Wednesday, March 26, 2008

Deer versus Predators


When it gets down to it, deer are beautiful, graceful animals. They can leap a four-foot cattle fence with a elegant and simple leap. Before I wax eloquent, I notice the deer are now sampling even the Euphorbias in my garden. How can they stand the bad-tasting, poisonous sap? Hopefully it was just a sampling and they discovered it’s not a plant for even the most distraught of times.

Until this year, does were dropping two fawns each year. Now they are sometimes giving birth to only a single fawn. I wonder what is going on.

In years past, natural predators—bobcats and mountain lions—helped balance the deer herd, perhaps preventing excessive population explosions. With the encroachment of human habitat and agricultural endeavors on the forest and wilderness (sheep in my “backyard”), the role of predators in moderating or regulating deer populations has been greatly diminished or eliminated. Unfortunately, the predators of deer often don't mix well with suburbia or livestock. The predators of deer require large areas for their territory and are often quite shy of human activity. Furthermore, agricultural activities such as dairy and sheep herds and poultry flocks fear such predators and the farmer usually attempts to exterminate these wild cats.

I know one rural resident who was upset when a bobcat killed some of the chickens in his tiny, ram-shackle coop. But he was even more distraught when he couldn't get a clear shot at this pesty intruder. For the sake of a few eggs which were the last symbols of his back-to-the-land lifestyle—his vegetable garden had long ago been decimated by deer leaping the short, inadequate fence. This self-proclaimed environmentalist was willing to kill one of the only remaining natural predators of deer. This was the same environmentalist; who was, at the time, promoting ocean wave generation of electricity as the non-polluting answer to our coastal energy needs. He was willing to kill the first bobcat to reappear in the area in years for the sake of a little symbolic cholesterol-in-a-shell. This example clearly shows how environmental issues can so easily be segmented into seemingly unrelated fragments. A better chicken coop, a proper deer fence and a little tolerance or reverence for the sleek, marvelously-patterned bobcat could begin to strike a more normal balance with respect to deer and bobcat alike.

Ah, there is now a grape vineyard where the sheep used to graze. The vineyard manager has a “predation permit” to shoot deer that happen to get through the eight-foot fence that surrounds the 30 acres of grapes. Now the predators of deer are slowly beginning to return. I spot bobcats, or their scat, at least four times a year. I was woken up from a nap by a cacophony of many species of birds. I knew this meant they were trying to drive a bobcat away. I raised my head to see, not a bobcat, but a young mountain lion (cougar) slowly walking four feet from my house a casually through the garden. Being on the second floor, he didn’t even know I existed. The main predator of deer was back after 20 years of no sightings. I can often tell when he returns because I find the scat on the driveway and the deer don’t walk past my office every day as they used to like clockwork. I found the skeleton of a mature buck on the hillside next to the creek. Only a mountain lion is big enough to take down a mature five-point buck.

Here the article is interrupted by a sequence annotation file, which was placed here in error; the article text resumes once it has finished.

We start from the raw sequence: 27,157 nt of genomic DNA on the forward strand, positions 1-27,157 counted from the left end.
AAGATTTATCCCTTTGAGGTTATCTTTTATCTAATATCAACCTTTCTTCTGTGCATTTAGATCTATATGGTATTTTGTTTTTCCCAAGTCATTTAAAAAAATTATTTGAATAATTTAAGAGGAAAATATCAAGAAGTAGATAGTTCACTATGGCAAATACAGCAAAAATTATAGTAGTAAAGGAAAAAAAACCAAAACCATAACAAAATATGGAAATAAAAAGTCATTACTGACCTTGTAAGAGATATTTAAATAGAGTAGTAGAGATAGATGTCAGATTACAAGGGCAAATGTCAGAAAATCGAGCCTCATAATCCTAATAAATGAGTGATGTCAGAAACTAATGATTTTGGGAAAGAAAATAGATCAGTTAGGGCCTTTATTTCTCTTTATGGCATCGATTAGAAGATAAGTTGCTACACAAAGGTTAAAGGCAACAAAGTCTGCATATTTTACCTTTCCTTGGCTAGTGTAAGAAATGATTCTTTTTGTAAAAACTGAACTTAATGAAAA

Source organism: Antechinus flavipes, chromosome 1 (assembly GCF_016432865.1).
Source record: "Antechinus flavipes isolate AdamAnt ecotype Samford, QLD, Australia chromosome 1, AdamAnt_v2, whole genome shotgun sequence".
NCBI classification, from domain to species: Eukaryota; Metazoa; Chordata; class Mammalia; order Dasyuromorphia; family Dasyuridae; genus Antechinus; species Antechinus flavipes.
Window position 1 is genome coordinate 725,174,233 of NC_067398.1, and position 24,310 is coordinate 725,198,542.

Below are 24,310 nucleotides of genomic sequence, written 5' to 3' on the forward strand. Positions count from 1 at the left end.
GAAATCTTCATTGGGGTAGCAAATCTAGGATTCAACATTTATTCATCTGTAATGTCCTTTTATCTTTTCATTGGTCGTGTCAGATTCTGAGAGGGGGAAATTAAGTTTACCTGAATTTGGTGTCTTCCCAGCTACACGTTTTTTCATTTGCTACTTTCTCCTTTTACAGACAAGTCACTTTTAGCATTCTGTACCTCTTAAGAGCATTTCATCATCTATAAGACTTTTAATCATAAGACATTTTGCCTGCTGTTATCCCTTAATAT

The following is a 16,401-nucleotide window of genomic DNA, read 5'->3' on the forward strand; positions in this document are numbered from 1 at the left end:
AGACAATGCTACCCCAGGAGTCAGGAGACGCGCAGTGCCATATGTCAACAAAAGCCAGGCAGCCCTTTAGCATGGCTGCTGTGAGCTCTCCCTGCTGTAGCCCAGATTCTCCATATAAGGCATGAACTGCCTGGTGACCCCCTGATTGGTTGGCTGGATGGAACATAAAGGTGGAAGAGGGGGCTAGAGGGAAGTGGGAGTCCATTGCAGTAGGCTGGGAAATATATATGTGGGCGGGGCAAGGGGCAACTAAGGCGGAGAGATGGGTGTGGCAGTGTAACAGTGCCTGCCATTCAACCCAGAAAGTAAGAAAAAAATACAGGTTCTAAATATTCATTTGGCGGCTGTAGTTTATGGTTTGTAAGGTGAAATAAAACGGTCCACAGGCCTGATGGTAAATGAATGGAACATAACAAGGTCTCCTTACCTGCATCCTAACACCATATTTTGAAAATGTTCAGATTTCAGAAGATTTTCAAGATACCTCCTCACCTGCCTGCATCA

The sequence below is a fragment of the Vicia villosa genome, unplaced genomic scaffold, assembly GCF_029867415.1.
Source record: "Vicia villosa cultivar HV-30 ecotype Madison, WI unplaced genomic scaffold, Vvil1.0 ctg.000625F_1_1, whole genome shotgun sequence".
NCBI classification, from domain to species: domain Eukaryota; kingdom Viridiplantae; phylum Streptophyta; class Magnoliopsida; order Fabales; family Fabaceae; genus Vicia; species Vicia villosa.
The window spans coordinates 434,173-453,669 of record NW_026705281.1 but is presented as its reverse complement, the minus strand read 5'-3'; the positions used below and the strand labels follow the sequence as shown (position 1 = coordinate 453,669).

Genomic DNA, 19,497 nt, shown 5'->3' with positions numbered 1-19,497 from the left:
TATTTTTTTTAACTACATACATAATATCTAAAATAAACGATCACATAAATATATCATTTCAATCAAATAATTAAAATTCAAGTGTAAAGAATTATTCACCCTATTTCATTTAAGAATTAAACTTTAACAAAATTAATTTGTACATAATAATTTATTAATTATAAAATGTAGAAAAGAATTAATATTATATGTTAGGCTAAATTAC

Until the return of the mountain lion, and still unto this day, the deer have had to fear another predator—the mechanical hunter called the automobile? On many a dark night, on a lonely country or suburban road, the metal meets the flesh. Sometimes the car wins and in the morning buzzards find a tasty meal. Sometimes the car looses and a radiator is pushed into the engine block and the local repair shop makes a killing—and the deer usually suffers a fatal blow. Occasionally, the car's occupants take some of the impact.

An individual deer is just small statistical blip in the population he or she belongs to. If said deer happens to be munching on your favorite rose buds, then all this highfalutin talk about the return of predators may seem like a waste of time. Your pissed at that *#^&$#@ deer, and he's got to go! Right. You can shoot what seems to be all the deer in the area, and they can recover to be a problem in a relatively short period of time. Even if you can tolerate the sight of a 150 pound mountain lion prowling around your kid's sandbox, predators most likely won't be able to keep the deer population low enough to solve many urban and suburban deer problems. One deer may not make a population in the eyes of a naturalist, but it's big enough to make a mess out of my much-beloved apple trees.

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1 comment:

marhawkman said...

Yeah it's an annoying conundrum. the only way to have a happy picket fenced suburban neighborhood seems to be the total eradication of animals larger than about 5 pounds. this is obviously an ecological nightmare. the only other alternatives involve massive use of wildlife control OR a cultural redesign of the human settlement. IE design the city to allow for the presence of (possibly) dangerous animals wandering the streets. In the US people won't do it because it means giving up the illusion of safety that living in such a location presents. It also means needing to pay attention to where the wildlife are and being careful of them. Most people think of that as too much of a hassle to be worth it. Many also feel that their children would be needlessly placed in danger by such a plan. Even though something as simple as parental supervision would solve the "problem".